This year presents a special opportunity to move forward in this regard. With municipal elections slated for the fall (and national elections likely to take place perhaps even earlier), it may be possible to begin the long journey of structural change without which the narrowing of gaps in other areas of Israeli life may prove to be ephemeral. In real terms this means that more women should join parties at the local and national level. More women, with the support of their male cohorts, should run for office. More women should be placed in realistic slots on their party lists (in local authorities, legal incentives for lists including women in top positions are now in place). More groups of women should express their unique preferences at the ballot box. And more women should open their purses to candidate — male and female — committed to promoting feminist causes.

Such a strategy, already promoted by several coalitions concentrating on transforming the situation at the local level (most notably, the broad non-partisan coalition of Jewish, Arab, Mizrahi, Ashkenazi, Russian-speaking and veteran initiatives that has come together under the umbrella of Mekomiyot) is already in place. A similar push in national parties is in order, with a special emphasis on ensuring adequate representation of women at the forefront of party slates. These efforts are the best way to promote the full range of heterogeneous women’s voices and interests and to increase solidarity.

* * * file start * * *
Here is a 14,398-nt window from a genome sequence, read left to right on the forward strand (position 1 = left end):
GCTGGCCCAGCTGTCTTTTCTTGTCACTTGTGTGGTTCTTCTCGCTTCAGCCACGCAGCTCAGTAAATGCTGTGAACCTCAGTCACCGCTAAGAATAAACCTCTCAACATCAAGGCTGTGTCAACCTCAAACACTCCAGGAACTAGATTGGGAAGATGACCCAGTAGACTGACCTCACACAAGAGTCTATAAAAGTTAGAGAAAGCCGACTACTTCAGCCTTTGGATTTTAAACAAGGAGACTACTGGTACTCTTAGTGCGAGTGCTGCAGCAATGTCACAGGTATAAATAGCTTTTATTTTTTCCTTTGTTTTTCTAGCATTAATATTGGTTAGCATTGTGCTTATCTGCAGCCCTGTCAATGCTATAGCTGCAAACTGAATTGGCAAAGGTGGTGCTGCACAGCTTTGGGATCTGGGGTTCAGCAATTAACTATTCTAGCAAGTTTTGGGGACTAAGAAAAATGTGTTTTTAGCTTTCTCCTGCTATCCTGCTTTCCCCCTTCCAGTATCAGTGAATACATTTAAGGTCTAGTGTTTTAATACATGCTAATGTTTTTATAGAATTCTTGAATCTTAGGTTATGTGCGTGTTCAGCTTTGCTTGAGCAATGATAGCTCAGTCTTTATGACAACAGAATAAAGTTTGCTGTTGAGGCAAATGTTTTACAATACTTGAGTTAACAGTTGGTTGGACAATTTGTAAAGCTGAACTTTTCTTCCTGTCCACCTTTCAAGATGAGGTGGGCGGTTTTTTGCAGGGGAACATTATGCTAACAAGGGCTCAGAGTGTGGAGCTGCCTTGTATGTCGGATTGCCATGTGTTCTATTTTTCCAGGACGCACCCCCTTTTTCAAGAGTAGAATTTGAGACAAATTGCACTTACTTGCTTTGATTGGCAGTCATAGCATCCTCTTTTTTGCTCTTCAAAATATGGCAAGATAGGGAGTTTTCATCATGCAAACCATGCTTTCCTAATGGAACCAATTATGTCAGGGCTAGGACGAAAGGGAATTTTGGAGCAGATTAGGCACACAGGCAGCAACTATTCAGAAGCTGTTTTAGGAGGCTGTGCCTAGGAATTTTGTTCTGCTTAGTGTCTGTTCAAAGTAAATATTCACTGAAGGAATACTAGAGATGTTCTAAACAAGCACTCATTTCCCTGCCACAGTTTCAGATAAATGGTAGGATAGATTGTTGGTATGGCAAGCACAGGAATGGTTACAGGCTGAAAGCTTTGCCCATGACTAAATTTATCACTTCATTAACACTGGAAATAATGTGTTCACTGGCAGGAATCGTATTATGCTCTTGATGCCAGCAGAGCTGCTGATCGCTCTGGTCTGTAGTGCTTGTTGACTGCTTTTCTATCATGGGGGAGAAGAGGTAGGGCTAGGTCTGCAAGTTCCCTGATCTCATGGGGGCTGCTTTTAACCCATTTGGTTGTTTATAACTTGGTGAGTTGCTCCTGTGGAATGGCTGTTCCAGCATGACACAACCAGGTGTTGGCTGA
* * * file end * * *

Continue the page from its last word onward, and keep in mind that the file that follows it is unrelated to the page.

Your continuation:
Reducing the power gap is also a vital prelude to ensuring gender equality in all other walks of life. The overall strategy of gender mainstreaming, which places equitable social change at the apex of the national agenda, has already been adopted in theory (Government Decision #2331 of December, 2014). Its activation in practice, however, cannot take place without the representation of diverse women at the main crossroads of decision-making. Without adequate representation, women’s perspectives cannot be taken into account on central issues on the national agenda, nor can the gender implications of policy initiatives be adequately assessed. And without representation, participation, and analysis of gender ramifications — the main components of gender mainstreaming — no lasting change can occur.

Women’s activism can supply the impetus for social change. At this critical conjuncture in Israel’s history, the struggle against archaic forms of male domination, along with the constant quest for equitable gender relations, underlies the key mechanism for achieving a modicum of social, economic, and political justice. Underlining the main areas of gender abuse has nothing to do with “whining”: it is the way to pinpoint specific pitfalls and to ensure their rectification — thus realizing the credo of liberty, justice and peace embedded in Israel’s founding vision.